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Ask B.J. Nichols, Retrouvé Director of Training, what he'd bring to a deserted island, and the brand's Intensive Facial Replenishing Moisturizer ($445; bergdorfgoodman.com) would top the list.

One pump will keep your skin's moisture levels in check, repair the sun damage your bound to get while stranded, and likely serve as better company than a Wilson volley ball, though coming in at $445, the price might just rival that of a plane ticket out of there, provided you can get cell reception, of course. Additional items within the line range anywhere from $75 to $400, so we just had to ask Nichols—what goes into the high sticker prices? An innovative exterior and high-quality ingredients in their purest forms would be the short answer, and the formula certainly feels luxurious. The texture borders more on a serum than a traditional moisturizer, and has a scent slightly reminiscent of a tall glass of kombucha. Our skin practically drinks it in on contact.

The brainchild of Kiehl's heiress Jami Morse Heidegger, Retrouvé initially began after Heidegger sold Kiehl's to L'Oreal in 2000. Initially, she was working with chemists to create the products for herself, but eventually ended up launching the range in 2014. "The Intensive Moisturizer was 15 years of evolution before it became what it is today. Jami never intended to sell the products," Nichols tells us. "Back when she was at Kiehl's, she would ask the chemists to make her stronger versions of the products because she could, and with this line, she wanted to create the most exclusive, effective ingredients that were proven by science."

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For the moisturizer in particular, elements like white tea and apple stem cells do more than just act as pretty additions to the ingredient list—Heidegger and her chemists formulated them with a base of squalane and pharmeceutical-grade cholesterol ester, both of which are highly compatible with the sebum your skin naturally creates. "Each ingredient is chosen to work synergistically with your skin, and drive the active ingredients to the dermis, or the deeper layers of your skin," Nichols explains. "All of the anti-aging ingredients are also used at their clinically-effective levels. If an ingredient is tested to work at a certain percentage, that's the amount you have to have in the formula in order for it to produce results on skin. Some companies don't include quite that amount, but still make that claim, so knowing that, Jami wanted to use the clinically-effective levels with the high concentrations of moisturizers and antioxidants."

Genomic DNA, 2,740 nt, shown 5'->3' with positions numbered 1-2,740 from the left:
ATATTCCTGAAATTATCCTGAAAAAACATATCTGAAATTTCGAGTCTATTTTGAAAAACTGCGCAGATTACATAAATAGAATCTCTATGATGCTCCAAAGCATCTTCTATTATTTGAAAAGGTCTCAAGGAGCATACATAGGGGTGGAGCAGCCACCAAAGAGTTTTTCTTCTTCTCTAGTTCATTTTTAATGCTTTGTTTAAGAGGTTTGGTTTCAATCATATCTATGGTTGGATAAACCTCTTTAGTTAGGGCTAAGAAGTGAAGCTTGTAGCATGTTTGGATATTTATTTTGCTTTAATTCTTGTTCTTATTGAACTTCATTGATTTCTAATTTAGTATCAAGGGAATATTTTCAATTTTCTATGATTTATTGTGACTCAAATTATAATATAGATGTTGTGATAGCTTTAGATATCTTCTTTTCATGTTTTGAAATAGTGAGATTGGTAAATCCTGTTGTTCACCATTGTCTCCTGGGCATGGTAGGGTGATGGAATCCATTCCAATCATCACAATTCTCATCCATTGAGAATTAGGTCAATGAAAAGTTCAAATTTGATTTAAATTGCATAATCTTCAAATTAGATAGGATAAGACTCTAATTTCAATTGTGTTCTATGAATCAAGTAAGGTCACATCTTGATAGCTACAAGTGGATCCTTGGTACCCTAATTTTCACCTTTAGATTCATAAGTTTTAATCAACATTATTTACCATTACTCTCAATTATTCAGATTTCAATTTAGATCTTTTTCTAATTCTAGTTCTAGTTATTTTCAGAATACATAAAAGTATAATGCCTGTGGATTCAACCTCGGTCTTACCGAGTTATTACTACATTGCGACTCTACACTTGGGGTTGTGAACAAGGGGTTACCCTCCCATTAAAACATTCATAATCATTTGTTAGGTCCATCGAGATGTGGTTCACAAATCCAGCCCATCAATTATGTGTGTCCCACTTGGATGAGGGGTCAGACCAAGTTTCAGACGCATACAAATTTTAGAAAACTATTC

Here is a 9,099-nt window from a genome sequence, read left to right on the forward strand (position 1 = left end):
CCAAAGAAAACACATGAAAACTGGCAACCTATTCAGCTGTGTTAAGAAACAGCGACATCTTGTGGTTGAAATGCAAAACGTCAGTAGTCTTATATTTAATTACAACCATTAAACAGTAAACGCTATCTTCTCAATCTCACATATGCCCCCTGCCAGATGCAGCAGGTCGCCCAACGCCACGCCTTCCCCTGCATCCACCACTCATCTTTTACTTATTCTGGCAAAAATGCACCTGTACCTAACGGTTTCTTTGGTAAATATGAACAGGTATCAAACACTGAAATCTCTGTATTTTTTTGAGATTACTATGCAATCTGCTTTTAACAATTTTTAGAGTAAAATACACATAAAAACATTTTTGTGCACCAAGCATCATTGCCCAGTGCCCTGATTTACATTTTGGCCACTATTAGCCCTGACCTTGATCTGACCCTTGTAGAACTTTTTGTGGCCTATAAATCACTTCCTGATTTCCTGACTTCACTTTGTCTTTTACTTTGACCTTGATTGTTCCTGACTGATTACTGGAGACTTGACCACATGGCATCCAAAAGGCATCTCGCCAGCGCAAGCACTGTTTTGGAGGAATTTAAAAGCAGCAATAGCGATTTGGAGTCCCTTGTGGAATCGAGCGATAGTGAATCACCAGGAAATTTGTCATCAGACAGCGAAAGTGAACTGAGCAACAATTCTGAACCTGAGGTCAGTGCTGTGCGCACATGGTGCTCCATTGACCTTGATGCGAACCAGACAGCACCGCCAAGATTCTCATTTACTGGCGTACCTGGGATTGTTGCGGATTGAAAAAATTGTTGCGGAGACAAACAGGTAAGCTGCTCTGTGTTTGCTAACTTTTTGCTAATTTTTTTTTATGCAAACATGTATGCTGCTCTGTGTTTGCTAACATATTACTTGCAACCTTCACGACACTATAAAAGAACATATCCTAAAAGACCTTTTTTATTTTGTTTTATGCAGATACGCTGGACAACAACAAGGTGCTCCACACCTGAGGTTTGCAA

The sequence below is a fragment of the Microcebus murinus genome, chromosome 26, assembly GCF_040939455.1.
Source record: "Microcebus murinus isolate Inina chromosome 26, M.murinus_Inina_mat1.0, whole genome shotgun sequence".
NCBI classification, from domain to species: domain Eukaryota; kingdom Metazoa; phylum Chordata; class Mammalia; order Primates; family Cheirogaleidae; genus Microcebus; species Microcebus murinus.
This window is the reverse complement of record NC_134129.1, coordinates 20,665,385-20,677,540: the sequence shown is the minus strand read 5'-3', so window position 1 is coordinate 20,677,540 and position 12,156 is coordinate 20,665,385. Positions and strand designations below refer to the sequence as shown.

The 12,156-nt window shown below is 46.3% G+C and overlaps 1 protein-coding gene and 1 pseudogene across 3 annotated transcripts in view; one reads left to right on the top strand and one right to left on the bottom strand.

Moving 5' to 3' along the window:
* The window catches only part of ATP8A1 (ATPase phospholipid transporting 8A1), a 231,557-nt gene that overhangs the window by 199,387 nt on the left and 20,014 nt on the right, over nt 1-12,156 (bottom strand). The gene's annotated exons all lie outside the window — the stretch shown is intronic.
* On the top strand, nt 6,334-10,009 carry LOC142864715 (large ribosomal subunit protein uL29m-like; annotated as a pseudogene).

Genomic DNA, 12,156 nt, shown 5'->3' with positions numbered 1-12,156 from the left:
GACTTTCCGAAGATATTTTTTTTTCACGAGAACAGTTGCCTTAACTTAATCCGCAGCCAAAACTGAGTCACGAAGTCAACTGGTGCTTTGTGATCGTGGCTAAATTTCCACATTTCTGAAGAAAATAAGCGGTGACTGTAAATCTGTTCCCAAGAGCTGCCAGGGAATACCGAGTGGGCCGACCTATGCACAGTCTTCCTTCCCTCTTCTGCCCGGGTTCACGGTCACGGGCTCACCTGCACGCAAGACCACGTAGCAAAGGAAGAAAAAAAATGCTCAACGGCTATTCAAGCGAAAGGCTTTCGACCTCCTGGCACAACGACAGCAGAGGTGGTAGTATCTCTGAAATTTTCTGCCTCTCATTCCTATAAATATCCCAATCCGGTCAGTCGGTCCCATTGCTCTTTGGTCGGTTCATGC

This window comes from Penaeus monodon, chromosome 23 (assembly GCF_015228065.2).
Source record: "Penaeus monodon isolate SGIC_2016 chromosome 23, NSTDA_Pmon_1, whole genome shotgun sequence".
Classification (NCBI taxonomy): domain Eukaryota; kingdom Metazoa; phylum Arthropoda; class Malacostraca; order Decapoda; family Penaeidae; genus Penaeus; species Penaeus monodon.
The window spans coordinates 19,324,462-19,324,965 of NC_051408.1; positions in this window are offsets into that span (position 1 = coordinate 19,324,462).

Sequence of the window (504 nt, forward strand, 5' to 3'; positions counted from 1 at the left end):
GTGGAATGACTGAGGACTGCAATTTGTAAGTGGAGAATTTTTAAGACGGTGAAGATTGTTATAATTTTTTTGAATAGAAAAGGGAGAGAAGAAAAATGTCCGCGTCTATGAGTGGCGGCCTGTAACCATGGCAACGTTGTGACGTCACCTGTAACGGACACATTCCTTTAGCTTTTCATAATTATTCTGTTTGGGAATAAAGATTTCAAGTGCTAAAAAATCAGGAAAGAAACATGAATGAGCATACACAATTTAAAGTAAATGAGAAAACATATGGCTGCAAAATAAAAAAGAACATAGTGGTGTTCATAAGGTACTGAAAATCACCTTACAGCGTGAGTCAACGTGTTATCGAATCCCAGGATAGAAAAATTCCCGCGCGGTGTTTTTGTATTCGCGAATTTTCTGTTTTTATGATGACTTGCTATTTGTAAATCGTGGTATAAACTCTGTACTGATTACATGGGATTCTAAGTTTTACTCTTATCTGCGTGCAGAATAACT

Because the product is so potent, Nichols claims it's the only one you really need to address every single one of your anti-aging concerns. If you consider all of the single-issue products currently taking up space in our medicine cabinet, the $450 price tag somehow seems a little less steep.

Still, the potent ingredients mean nothing if the exterior of the bottle does nothing to protect them, which, of course, Heidegger thought through. Each of the products are housed in a thick glass bottle, which is painted black to prevent light from altering the formula. In the labs, all of the ingredients are mixed in a vaccuum so that air doesn't come in contact with the moisturizer, then immediately poured into the airtight containers, which are also equipped with airless pumps. "Air doesn't get introduced to the product, so you can dispense it onto the skin without altering the potency," Nichols adds.